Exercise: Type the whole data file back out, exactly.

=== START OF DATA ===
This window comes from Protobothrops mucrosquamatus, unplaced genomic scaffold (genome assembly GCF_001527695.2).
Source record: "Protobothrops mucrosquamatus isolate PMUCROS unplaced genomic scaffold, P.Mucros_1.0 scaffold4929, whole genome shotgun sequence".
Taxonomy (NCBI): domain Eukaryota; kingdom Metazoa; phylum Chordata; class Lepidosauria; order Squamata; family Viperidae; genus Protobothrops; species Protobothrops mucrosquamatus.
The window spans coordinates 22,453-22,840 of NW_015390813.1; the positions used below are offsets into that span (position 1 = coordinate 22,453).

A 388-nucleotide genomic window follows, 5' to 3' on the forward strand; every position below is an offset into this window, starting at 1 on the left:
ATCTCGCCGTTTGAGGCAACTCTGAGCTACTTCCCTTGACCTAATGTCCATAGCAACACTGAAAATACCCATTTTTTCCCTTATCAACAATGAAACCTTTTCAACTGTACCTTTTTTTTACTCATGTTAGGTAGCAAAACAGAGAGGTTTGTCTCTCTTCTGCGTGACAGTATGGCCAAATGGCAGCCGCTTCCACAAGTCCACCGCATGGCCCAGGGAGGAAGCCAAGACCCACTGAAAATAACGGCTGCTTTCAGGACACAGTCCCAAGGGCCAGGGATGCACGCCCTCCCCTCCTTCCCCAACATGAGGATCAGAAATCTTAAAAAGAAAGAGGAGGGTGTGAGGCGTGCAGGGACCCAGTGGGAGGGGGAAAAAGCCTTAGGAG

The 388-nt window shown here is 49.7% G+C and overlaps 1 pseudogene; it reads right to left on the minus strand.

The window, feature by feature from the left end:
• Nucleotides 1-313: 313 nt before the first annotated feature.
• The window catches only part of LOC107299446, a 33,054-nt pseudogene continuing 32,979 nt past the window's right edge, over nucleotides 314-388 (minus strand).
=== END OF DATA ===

This window comes from Protobothrops mucrosquamatus, unplaced genomic scaffold (genome assembly GCF_001527695.2).
Source record: "Protobothrops mucrosquamatus isolate PMUCROS unplaced genomic scaffold, P.Mucros_1.0 scaffold4929, whole genome shotgun sequence".
Taxonomy (NCBI): domain Eukaryota; kingdom Metazoa; phylum Chordata; class Lepidosauria; order Squamata; family Viperidae; genus Protobothrops; species Protobothrops mucrosquamatus.
The window spans coordinates 22,453-22,840 of NW_015390813.1; the positions used below are offsets into that span (position 1 = coordinate 22,453).

A 388-nucleotide genomic window follows, 5' to 3' on the forward strand; every position below is an offset into this window, starting at 1 on the left:
ATCTCGCCGTTTGAGGCAACTCTGAGCTACTTCCCTTGACCTAATGTCCATAGCAACACTGAAAATACCCATTTTTTCCCTTATCAACAATGAAACCTTTTCAACTGTACCTTTTTTTTACTCATGTTAGGTAGCAAAACAGAGAGGTTTGTCTCTCTTCTGCGTGACAGTATGGCCAAATGGCAGCCGCTTCCACAAGTCCACCGCATGGCCCAGGGAGGAAGCCAAGACCCACTGAAAATAACGGCTGCTTTCAGGACACAGTCCCAAGGGCCAGGGATGCACGCCCTCCCCTCCTTCCCCAACATGAGGATCAGAAATCTTAAAAAGAAAGAGGAGGGTGTGAGGCGTGCAGGGACCCAGTGGGAGGGGGAAAAAGCCTTAGGAG

The 388-nt window shown here is 49.7% G+C and overlaps 1 pseudogene; it reads right to left on the minus strand.

The window, feature by feature from the left end:
• Nucleotides 1-313: 313 nt before the first annotated feature.
• The window catches only part of LOC107299446, a 33,054-nt pseudogene continuing 32,979 nt past the window's right edge, over nucleotides 314-388 (minus strand).